Trump Says He Will Delegate Judicial Selection To The Conservative Federalist Society

CREDIT: AP PHOTO/CHUCK BURTON
CREDIT: AP PHOTO/CHUCK BURTON

Republican presidential candidate Donald Trump has a message for members of his party who fear that he will appoint someone to the bench who is insufficiently conservative: chill! Trump’s not even planning on picking judges himself. Rather, he told a radio show hosted by the pro-Trump media site Breitbart earlier this week, he will delegate this function to a leading conservative legal group.

It’s Trump’s latest, and most explicit, effort to allay fears among conservatives who fear that his judges could depart from the Republican Party’s preferred reading of the Constitution. Trump previously indicated that he was working with the Heritage Foundation, an influential conservative policy shop, to identify potential Supreme Court nominees. Last month, he released a list of 11 white people that he would consider appointing to the nation’s highest Court, a list that was praised even by Trump skeptics on the right.

Trump’s remarks on the Breitbart radio show, however, may be his most explicit statement that he plans to leave judicial selection to movement conservatives. “We’re going to have great judges, conservative, all picked by the Federalist Society,” Trump says, if he is elected president.

The Federalist Society is one of the most influential legal organizations in the country. In the past, its membership provided a wellspring of judicial candidates to Republican presidents. Its current members include numerous sitting judges, U.S. senators, and Justices Clarence Thomas and Samuel Alito. So Trump’s decision to rely heavily on the Federalist Society is not surprising for a Republican president, although his explicit statement that he will delegate his judicial selection power to the conservative legal group is unusual.

Of course, it’s unclear whether Trump will actually carry through on this plan to turn over the keys to America’s courthouses over to the Federalist Society, or whether he will abandon this plan after he no longer needs conservative votes in order to win the 2016 election. If he does leave judicial selection to the Society, however, that plan could very well backfire on him. For, while a more conventional Republican president can probably be pretty sure what they will be getting from Federalist Society-approved judicial nominees, it’s far from clear that a President Trump will enjoy the same certainty.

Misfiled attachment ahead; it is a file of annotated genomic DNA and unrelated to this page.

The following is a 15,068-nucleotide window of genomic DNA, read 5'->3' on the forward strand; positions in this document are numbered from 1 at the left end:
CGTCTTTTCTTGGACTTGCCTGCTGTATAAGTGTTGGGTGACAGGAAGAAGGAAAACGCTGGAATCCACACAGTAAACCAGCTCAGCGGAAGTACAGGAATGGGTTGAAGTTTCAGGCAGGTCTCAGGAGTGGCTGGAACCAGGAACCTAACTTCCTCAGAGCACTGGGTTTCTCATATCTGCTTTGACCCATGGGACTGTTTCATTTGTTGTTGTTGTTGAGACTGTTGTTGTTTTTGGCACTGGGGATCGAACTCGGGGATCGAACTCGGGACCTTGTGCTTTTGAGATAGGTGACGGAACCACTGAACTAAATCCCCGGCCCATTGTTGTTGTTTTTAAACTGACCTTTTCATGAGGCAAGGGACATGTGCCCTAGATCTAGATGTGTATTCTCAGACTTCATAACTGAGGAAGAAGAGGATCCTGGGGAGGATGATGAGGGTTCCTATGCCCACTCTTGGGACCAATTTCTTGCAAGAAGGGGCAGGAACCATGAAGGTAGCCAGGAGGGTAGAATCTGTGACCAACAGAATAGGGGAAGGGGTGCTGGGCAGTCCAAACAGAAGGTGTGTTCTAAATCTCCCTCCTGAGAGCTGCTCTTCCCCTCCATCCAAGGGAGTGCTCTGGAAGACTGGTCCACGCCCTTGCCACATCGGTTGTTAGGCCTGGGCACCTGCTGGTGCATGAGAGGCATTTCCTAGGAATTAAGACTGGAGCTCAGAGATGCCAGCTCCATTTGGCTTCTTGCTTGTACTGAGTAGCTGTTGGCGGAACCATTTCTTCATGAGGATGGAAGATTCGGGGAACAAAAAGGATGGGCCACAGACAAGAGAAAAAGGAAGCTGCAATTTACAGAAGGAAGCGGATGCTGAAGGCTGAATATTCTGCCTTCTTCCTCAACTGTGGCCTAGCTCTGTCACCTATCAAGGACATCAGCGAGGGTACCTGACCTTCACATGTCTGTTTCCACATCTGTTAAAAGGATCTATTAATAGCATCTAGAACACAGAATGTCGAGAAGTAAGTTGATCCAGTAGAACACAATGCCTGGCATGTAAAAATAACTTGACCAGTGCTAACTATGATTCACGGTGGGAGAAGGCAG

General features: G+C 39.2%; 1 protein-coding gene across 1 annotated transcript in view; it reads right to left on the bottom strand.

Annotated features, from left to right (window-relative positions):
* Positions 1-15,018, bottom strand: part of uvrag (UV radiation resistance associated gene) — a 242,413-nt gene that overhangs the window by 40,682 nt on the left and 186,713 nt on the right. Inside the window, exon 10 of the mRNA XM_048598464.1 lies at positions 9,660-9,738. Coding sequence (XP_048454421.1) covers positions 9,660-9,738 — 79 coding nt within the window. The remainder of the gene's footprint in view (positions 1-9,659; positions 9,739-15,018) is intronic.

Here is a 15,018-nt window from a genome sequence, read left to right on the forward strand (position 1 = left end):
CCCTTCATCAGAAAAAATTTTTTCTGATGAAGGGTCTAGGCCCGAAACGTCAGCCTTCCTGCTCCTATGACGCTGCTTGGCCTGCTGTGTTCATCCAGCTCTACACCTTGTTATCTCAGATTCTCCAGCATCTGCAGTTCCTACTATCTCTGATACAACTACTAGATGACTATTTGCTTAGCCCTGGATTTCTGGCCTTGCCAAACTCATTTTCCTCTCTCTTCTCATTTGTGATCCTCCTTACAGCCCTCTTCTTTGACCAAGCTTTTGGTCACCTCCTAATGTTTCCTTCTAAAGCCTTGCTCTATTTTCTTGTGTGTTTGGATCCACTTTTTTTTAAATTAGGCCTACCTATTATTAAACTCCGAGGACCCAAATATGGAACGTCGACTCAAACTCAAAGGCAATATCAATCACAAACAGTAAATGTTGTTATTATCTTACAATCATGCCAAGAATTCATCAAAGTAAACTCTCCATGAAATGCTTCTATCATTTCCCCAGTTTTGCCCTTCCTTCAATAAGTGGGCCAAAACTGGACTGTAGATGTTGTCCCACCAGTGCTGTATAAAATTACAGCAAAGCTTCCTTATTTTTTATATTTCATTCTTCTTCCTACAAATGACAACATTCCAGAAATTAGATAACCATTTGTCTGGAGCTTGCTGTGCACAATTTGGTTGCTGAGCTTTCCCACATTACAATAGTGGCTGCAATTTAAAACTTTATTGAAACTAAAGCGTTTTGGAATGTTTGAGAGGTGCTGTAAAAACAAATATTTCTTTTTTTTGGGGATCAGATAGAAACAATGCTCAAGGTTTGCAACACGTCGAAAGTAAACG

Many prominent Federalist Society members are openly hostile towards the idea of Trump being in the White House.

At least on the surface, the Federalist Society functions very much like a debating club, featuring discussions that often highlight disagreements within the conservative movement or between liberals and conservatives. Within a range, there’s also a fair amount of diversity of viewpoints among the Society’s members and speakers. Some, for example, believe that the judiciary should take a more restrained approach (all the better to overrule cases like Roe v. Wade, which prevent lawmakers from enacting restrictions favored by conservatives). Still others believe that the judiciary should be very aggressive, striking down laws that conflict with an ideological vision of the Constitution (all the better to achieve judicial repeal of Obamacare).

Officially, the Society takes no position on these debates within its membership, but it tends to elevate certain voices when it approves of the people running the government and other voices when it disapproves. In 2006, when George W. Bush was president, then-Secretary of Homeland Security Michael Chertoff praised the Federalist Society for its efforts to promote “judicial modesty.” After President Obama moved into the White House, the Society became a breeding ground for aggressive legal theories challenging Obamacare, access to birth control, the right to unionize and other efforts that sought to use the courts to hobble governance.

Indeed, at the Federalist Society’s most recent national lawyer’s convention, speakers showed an Ahab-like obsession with just once topic — severely restricting the executive branch’s ability to make or alter regulations. Had many of the ideas touted by the Society’s speakers actually become law, they would have hobbled President Obama’s ability to do much of anything at all.

Which brings us to the possibility of a Trump presidency. Many high-profile conservatives are, to say the least, ambivalent about a Trump presidency. Many prominent Federalist Society members are openly hostile towards the idea of Trump being in the White House. So it is an open question whether the Federalist Society’s handpicked judges would treat President Trump the same way that the Society treated President Bush, or whether Trump would receive the Obama treatment.